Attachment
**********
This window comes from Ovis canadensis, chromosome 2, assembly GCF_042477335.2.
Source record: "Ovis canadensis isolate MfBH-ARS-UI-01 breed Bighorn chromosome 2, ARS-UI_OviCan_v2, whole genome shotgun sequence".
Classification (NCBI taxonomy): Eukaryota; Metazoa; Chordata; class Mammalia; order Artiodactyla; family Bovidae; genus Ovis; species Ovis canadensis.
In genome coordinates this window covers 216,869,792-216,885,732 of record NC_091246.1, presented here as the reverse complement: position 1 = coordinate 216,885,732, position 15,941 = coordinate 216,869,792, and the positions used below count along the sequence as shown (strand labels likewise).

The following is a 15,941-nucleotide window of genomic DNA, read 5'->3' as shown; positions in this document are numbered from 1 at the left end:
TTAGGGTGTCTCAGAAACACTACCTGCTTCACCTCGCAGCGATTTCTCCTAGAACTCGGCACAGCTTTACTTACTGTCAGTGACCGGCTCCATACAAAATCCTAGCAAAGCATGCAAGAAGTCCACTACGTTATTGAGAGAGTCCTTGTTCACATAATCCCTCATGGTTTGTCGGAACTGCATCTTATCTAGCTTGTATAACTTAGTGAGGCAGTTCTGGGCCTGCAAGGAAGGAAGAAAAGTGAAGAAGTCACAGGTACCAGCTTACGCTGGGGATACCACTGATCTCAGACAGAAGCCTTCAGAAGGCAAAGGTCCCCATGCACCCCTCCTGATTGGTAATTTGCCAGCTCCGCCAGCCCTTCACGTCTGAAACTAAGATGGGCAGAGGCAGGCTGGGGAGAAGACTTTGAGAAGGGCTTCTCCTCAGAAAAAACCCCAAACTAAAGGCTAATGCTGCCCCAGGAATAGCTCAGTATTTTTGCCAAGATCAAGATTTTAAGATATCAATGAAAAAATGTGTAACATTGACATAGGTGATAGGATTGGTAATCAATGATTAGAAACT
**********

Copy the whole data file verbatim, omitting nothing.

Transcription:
This window comes from Ovis canadensis, chromosome 2, assembly GCF_042477335.2.
Source record: "Ovis canadensis isolate MfBH-ARS-UI-01 breed Bighorn chromosome 2, ARS-UI_OviCan_v2, whole genome shotgun sequence".
Classification (NCBI taxonomy): Eukaryota; Metazoa; Chordata; class Mammalia; order Artiodactyla; family Bovidae; genus Ovis; species Ovis canadensis.
In genome coordinates this window covers 216,869,792-216,885,732 of record NC_091246.1, presented here as the reverse complement: position 1 = coordinate 216,885,732, position 15,941 = coordinate 216,869,792, and the positions used below count along the sequence as shown (strand labels likewise).

The following is a 15,941-nucleotide window of genomic DNA, read 5'->3' as shown; positions in this document are numbered from 1 at the left end:
TTAGGGTGTCTCAGAAACACTACCTGCTTCACCTCGCAGCGATTTCTCCTAGAACTCGGCACAGCTTTACTTACTGTCAGTGACCGGCTCCATACAAAATCCTAGCAAAGCATGCAAGAAGTCCACTACGTTATTGAGAGAGTCCTTGTTCACATAATCCCTCATGGTTTGTCGGAACTGCATCTTATCTAGCTTGTATAACTTAGTGAGGCAGTTCTGGGCCTGCAAGGAAGGAAGAAAAGTGAAGAAGTCACAGGTACCAGCTTACGCTGGGGATACCACTGATCTCAGACAGAAGCCTTCAGAAGGCAAAGGTCCCCATGCACCCCTCCTGATTGGTAATTTGCCAGCTCCGCCAGCCCTTCACGTCTGAAACTAAGATGGGCAGAGGCAGGCTGGGGAGAAGACTTTGAGAAGGGCTTCTCCTCAGAAAAAACCCCAAACTAAAGGCTAATGCTGCCCCAGGAATAGCTCAGTATTTTTGCCAAGATCAAGATTTTAAGATATCAATGAAAAAATGTGTAACATTGACATAGGTGATAGGATTGGTAATCAATGATTAGAAACT